Tag Archives: Panic

A Protestant Easter


Allow me to recount the personal way my wife and I spent Easter 2020 along with some thoughts on how Easter was shared among believers in the protestant world.

I’ll start with an entry from my journal on Saturday before Easter. “It’s sunny with clouds and a cool east wind on a crisp spring day atop of this beautiful mountain as I read another chapter in Dudley Hall’s, Grace Works.” In the latest chapter he notes, “The major sin of God’s covenant people is that of unbelief… since Gods primary requirement is faith.” “In fact, I would dare say that no violation of the law is ever committed without prior unbelief.”

Profound! Grace and Faith. Faith and Grace. The two key issues with God! (Eph 2:8-9)
Then Abide (John 15:5). No boasting ( I Col 1:29, Jeremiah 9:23-24)!

If you fall back into law or works, pray-repent-admit-be restored at once. The price is paid — Easter 2020. Holy Saturday ends the season of Lent. It’s a good day to ponder such truth. Thank you Lord for leading me. Help me to abide more with You, and in You, and You in me. This is my plea, my prayer for holy Saturday, 2020.

April 12, 2020 Easter

On a beautiful, high overcast morning with a sea of pastel greens and blues below… there is thunder in the area on Easter morning — a power display.

I share “He is Risen!” and “He is Risen Indeed!” — the traditional Easter greeting of the early church — with a few close friends and family by text. Now begins a virtual Easter celebration with our present home church, Fayetteville Fellowship. Strange it seems, real and surreal at the same time, the Covid-19 pandemic has much of the planet in isolation, so on one of the most church-attended Sundays of the year in Christendom, the faithful are not allowed to meet! So plans have been made, with a few weeks practice under their belts, for most of the planets churches to meet on line, via streaming, Facebook, YouTube, etc. People are forced to be more private and thoughtful about their beliefs, as they ponder them alone, and with their families, or small groups of believers in a time of uncertainty.

This also allows my wife and I to visit the Easter services of friends in Kansas. And of our Fort Smith, AR church for more than thirty years, before we moved last year. Amazing developments all the way around!

As startling as it is, it’s also refreshing in a sense — to break with tradition and consider what it is you really believe? And why you do what you do?

The outline of our pastors message was:
The Fact — of the resurrection
The Implications — of the resurrection
The Meaning — of the resurrection

You assume His death is the end. His disciple did! The most faithful prepared spices. It’s over.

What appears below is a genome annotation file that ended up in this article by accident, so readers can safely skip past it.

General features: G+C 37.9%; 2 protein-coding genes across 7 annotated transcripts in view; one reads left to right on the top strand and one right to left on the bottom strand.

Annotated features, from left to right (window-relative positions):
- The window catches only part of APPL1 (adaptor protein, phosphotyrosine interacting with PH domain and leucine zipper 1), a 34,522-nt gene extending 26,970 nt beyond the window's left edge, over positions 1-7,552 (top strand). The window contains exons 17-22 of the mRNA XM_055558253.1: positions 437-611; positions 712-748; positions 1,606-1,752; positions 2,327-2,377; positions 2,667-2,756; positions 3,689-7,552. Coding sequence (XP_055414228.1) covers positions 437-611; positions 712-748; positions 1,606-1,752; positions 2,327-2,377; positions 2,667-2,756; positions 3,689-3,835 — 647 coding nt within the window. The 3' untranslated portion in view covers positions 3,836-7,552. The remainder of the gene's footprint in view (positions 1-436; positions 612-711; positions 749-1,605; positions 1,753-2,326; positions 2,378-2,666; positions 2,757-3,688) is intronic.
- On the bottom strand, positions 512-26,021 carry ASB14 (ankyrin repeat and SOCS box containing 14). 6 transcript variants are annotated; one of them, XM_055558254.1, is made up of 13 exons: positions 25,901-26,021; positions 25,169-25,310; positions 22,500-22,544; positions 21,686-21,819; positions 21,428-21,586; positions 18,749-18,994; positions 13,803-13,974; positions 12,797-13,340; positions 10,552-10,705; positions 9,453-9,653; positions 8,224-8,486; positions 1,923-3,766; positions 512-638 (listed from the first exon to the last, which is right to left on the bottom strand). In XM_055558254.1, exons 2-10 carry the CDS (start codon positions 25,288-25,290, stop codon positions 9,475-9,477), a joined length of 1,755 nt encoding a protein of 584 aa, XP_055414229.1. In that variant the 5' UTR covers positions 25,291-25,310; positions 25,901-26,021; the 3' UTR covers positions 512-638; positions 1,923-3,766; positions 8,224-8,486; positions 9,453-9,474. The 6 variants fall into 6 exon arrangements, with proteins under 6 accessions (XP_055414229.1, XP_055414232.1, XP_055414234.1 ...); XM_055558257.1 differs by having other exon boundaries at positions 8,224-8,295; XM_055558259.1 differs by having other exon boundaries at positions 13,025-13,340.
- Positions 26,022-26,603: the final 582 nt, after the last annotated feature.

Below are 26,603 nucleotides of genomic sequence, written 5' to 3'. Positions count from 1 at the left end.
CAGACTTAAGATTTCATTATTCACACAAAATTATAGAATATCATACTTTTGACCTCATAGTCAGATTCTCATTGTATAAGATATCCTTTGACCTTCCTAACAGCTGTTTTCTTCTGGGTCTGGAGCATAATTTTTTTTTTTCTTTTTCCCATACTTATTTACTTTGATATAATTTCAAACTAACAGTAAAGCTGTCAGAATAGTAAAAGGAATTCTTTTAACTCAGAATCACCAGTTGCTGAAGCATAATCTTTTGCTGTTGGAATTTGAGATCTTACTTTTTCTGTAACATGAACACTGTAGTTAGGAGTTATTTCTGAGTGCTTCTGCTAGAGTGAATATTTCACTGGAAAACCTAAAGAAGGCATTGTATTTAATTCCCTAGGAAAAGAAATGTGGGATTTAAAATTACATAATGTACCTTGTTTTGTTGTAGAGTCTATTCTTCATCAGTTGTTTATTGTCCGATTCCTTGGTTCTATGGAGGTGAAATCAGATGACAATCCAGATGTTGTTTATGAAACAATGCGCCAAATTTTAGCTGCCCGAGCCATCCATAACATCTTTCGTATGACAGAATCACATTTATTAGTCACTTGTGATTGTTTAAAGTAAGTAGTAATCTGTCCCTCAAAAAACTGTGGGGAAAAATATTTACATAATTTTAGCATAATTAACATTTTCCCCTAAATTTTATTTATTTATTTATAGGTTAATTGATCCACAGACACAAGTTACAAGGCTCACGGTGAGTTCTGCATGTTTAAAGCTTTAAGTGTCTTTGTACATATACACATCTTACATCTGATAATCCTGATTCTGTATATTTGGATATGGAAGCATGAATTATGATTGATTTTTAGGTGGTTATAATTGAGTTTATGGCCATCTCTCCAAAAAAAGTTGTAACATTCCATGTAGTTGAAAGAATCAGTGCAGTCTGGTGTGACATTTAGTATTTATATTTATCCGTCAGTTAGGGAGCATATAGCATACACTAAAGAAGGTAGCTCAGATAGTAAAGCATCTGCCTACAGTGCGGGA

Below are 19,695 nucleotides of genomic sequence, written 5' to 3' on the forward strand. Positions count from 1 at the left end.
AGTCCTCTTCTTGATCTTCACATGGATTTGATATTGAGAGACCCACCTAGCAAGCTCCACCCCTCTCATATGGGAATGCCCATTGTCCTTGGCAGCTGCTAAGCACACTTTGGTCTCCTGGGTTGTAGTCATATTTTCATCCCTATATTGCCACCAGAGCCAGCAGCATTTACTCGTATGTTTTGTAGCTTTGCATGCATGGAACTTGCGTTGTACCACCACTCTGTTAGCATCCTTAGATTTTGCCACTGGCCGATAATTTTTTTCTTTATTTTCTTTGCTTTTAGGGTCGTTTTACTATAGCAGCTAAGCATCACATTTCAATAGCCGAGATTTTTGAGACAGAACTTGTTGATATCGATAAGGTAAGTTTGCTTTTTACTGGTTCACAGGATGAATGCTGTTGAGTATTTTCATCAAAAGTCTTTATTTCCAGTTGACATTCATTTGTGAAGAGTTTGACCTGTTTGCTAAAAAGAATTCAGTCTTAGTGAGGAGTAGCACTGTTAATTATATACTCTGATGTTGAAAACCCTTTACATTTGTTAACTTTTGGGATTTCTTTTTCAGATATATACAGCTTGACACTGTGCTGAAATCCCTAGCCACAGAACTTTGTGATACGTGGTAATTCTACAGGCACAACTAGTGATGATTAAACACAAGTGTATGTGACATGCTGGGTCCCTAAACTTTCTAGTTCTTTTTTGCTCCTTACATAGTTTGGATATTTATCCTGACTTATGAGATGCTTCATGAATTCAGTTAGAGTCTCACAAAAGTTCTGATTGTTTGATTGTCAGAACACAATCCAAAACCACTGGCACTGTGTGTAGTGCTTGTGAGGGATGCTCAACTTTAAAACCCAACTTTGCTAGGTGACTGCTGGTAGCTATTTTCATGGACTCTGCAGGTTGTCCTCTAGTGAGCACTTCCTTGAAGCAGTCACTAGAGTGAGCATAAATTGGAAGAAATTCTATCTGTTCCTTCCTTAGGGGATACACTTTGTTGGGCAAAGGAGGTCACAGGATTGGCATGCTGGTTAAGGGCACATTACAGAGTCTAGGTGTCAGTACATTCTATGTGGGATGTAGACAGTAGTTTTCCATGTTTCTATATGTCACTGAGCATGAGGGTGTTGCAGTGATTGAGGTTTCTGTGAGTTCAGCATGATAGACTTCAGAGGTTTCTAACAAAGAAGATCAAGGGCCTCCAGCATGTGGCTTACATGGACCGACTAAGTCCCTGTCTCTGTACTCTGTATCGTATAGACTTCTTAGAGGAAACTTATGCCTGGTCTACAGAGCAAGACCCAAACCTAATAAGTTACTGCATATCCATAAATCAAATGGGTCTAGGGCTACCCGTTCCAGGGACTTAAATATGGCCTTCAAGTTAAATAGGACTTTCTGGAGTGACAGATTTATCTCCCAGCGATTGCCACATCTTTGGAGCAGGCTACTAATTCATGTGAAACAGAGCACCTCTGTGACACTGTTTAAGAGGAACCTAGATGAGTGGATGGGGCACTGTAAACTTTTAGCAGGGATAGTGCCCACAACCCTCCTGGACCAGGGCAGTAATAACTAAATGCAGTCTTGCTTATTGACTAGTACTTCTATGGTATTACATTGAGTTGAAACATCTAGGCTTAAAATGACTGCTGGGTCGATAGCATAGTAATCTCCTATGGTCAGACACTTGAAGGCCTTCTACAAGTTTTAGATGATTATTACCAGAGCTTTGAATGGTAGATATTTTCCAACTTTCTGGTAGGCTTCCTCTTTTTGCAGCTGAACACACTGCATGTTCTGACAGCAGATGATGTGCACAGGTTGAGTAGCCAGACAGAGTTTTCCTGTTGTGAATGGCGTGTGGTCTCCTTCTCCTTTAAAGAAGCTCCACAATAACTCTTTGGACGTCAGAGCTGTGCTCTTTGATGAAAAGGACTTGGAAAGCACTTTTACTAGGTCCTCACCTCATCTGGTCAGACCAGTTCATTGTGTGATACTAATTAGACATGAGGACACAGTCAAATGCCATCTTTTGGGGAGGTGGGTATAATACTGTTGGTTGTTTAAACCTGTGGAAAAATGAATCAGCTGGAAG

But within days, Peter, arguably the most prone to act in the flesh or his own strength, has a personal meeting with his risen Lord in Galilee, gets a personal commission, and a few days later the inner empowerment to carry it out, being filled with the same Holy Spirit operative in Jesus.

In similar fashion within a few weeks, Paul a violent, angry religious, Jewish bigot, would meet the risen Lord and receive the same Holy Spirit, along with a new identity. The two of them, in that power, would go on to change the known world of their time extending down to our time. Amazing. Grace.

Or in his own words recorded in Romans 1:1-7

Paul, a servant of Christ Jesus, called to be an apostle and set apart for the gospel of God— the gospel he promised beforehand through his prophets in the Holy Scriptures regarding his Son, who as to his earthly life was a descendant of David,  and who through the Spirit of holiness was appointed the Son of God in power by his resurrection from the dead: Jesus Christ our Lord. Through him we received grace and apostleship to call all the Gentiles to the obedience that comes from faith for his name’s sake. And you also are among those Gentiles who are called to belong to Jesus Christ. To all in Rome who are loved by God and called to be his holy people:
Grace and peace to you from God our Father and from the Lord Jesus Christ.

So, promised by the Prophets, Jesus Christ our Lord! News by which everything is changed. A plan to fix and reverse the curse of sin… One Who would come has come.

The implications Paul goes on to say in Romans 8, is that, “We are more than conquerors in Jesus Christ our Lord.”

And in Romans 10, “If you declare with your mouth, and trust in your heart, you will be saved.” Declare and believe what? “Jesus was raised from the dead!”

It’s the claim of Easter. The victory we walk in. Celebrate!!


Here are two special worship videos going around in our area this season especially apropos the pandemic and the cultural era in which we live.

This one from our home church.

This one from a group of believers in Nashville TN.

Enjoy! He is risen indeed!

Corona Chapter Change

The following is from C. S. Lewis. It was written in 1948 after the dawn of the atomic age.